debt collection agencies
Thread poster: A Bode

A Bode
Germany
Local time: 21:41
Member (2014)
English to German
+ ...
Aug 25, 2014

Does anyone have experience with debt collection agencies in Italy?
I have an outsourcer that simply "decided" not to pay my invoice. I found out the person is quite experienced in doing this, and I made my mind not to let this one simply "escape" with this.

Kindly advice.

[Edited at 2014-08-25 13:10 GMT]

[Edited at 2014-08-25 13:10 GMT]


 

Tom in London
United Kingdom
Local time: 20:41
Member (2008)
Italian to English
A suggestion Aug 25, 2014

A Bode wrote:

Does anyone have experience with debt collection agencies in Italy?
I have an outsourcer that simply "decided" not to pay my invoice. I found out the person is quite experienced in doing this, and I made my mind not to let this one simply "escape" with this.

Kindly advice.

[Edited at 2014-08-25 13:10 GMT]

[Edited at 2014-08-25 13:10 GMT]


A colleague suggested one to me quite a while ago. I've never had to approach it directly because on the few occasions on which I had trouble getting people to pay me in Italy, I was able to resolve the problem by other means.

However, this particular debt recovery agency has a website that would put the fear of God into anyone who might even be thinking of not paying.

The website sets out all the steps that they would take to recover a debt, beginning from the simplest ones and gradually escalating all the way up to legal action and recovery of the money plus costs and compensation.

On one occasion on which somebody thought they would be able to get away with not paying me, I simply sent them a link to this website, and was paid within 24 hours.

I don't want to seem to be advertising, so if you want the name of this debt recovery agency, send me a private e-mail.

However: before you go to a debt recovery agency, it might be better to try other means, for example using the blue board.

Even better, ask around, using these forums, to see if there are any colleagues who can recommend a lawyer based in the same town or city as the person who is trying not to pay you. It can often happen that a simple letter from a lawyer, setting out what would happen if they did not pay, can result in swift payment.

Full marks to you for deciding that you are not going to let this pass!

Oh, I forgot to say: agencies often read these forums. When they know that you are online here, seriously looking for ways of getting yourself paid, and that you have no intention of giving up, this, of itself, can often help to persuade them to pay.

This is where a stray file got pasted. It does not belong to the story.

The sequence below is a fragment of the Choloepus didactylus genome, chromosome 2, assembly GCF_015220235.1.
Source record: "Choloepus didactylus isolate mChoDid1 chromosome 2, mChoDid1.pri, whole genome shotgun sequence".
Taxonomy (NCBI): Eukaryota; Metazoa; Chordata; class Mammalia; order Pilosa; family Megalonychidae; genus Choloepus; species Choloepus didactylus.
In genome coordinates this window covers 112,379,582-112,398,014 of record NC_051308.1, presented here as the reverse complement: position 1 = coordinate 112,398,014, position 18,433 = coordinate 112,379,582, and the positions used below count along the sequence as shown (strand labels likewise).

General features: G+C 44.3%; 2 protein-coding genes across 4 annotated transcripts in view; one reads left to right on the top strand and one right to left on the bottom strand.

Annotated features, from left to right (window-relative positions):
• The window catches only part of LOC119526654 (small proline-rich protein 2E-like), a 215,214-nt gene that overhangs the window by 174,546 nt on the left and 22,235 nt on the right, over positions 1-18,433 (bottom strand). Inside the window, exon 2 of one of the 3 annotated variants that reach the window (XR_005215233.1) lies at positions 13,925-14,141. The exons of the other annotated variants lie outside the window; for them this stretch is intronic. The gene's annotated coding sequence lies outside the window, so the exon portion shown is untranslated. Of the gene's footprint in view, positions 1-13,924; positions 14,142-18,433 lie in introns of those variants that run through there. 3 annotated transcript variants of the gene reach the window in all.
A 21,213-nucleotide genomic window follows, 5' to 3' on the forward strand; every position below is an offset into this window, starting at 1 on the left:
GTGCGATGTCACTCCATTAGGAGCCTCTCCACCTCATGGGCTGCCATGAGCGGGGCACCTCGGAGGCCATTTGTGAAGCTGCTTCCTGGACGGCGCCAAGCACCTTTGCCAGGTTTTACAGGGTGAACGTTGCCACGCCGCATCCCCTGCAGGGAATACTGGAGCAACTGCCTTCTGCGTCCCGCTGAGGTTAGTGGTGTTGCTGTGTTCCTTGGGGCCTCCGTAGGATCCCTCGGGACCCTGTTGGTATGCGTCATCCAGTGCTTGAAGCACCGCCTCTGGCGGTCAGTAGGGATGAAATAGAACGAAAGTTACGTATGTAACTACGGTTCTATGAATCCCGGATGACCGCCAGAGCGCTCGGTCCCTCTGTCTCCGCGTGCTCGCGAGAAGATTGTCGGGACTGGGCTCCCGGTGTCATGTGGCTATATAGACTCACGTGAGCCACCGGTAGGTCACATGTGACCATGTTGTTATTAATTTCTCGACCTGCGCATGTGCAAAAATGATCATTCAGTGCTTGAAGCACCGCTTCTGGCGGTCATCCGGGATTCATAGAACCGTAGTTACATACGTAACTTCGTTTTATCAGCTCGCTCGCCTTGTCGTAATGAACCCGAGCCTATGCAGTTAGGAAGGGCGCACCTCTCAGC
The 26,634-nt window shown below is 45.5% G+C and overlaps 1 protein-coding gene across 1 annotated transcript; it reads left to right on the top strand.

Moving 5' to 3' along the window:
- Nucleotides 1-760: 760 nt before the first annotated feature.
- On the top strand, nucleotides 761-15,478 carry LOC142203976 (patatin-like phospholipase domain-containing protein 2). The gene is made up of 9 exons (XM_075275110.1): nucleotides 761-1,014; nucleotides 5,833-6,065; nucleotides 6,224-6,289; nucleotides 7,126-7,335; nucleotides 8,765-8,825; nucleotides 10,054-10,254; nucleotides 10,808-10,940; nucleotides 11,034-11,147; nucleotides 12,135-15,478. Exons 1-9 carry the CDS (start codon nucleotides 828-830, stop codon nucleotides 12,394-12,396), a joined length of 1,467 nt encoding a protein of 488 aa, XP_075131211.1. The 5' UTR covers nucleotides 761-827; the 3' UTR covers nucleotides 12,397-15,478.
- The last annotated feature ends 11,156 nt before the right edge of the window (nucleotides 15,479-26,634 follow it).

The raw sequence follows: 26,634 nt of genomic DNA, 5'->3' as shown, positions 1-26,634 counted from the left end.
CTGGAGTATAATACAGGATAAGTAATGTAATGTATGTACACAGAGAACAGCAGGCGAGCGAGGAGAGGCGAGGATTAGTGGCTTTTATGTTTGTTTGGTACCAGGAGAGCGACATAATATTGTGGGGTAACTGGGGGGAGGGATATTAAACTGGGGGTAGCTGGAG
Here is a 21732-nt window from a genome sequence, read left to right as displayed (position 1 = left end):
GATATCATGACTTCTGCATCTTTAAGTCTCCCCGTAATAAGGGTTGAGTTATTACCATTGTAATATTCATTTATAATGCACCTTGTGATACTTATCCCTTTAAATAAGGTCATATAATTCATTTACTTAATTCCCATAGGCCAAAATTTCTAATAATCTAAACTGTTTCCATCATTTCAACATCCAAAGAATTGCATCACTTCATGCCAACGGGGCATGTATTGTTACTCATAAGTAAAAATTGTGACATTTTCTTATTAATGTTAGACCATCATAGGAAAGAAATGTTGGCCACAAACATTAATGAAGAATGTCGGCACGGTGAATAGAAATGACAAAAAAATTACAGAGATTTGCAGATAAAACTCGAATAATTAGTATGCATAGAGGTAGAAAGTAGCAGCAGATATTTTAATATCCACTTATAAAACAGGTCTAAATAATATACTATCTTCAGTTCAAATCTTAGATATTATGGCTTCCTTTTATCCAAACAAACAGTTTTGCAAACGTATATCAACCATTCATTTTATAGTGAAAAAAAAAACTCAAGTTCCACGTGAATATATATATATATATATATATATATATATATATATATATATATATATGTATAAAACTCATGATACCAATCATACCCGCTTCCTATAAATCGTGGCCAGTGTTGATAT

[Edited at 2014-08-25 13:46 GMT]


 

Sheila Wilson  Identity Verified
Spain
Local time: 20:41
Member (2007)
English
+ ...
Other steps first? Aug 25, 2014

I don't have any idea about debt collectors, I'm afraid. However, I applaud your wish to chase this debt, even if you do have to lose some of it to a collection company. I know there are limits to the lengths we can go to, particularly if the sum involved is small, but I would do the same as you.

But have you already exhausted other, cheaper, possibilities? There are three steps that I find make a client realise they are up against a supplier who is determined not to work for free:

1) A final demand, written in legalese (lots of versions available on the web, in English and in French at least), sent by registered post and making sure that you obtain proof from the post office that the letter has been received. This should give a period in which to pay (normally 14 days minimum for an international letter), failing which further steps will be taken.
2) A solicitor's demand for payment (in addition to or in place of the above). This has no more legal weight than one sent by yourself, and of course there will be a small price to pay for it, but it may convince the client that you're not going to go away.
3) Assuming that this is between Germany and Italy, you can apply for a European Payment Order, with the proof of receipt above as evidence of non-payment. This can be completed online and saved to your computer as a PDF. Emailing this to a client and promising to submit it to the court if payment hasn't been received within 7 days has worked very well for meicon_smile.gif.

If your debt remains unpiad after that, it's a case of either submitting the claim to the EU courts or contacting a collection company. Either way, make sure your client is still solvent before spending any money.

Good luck!


 


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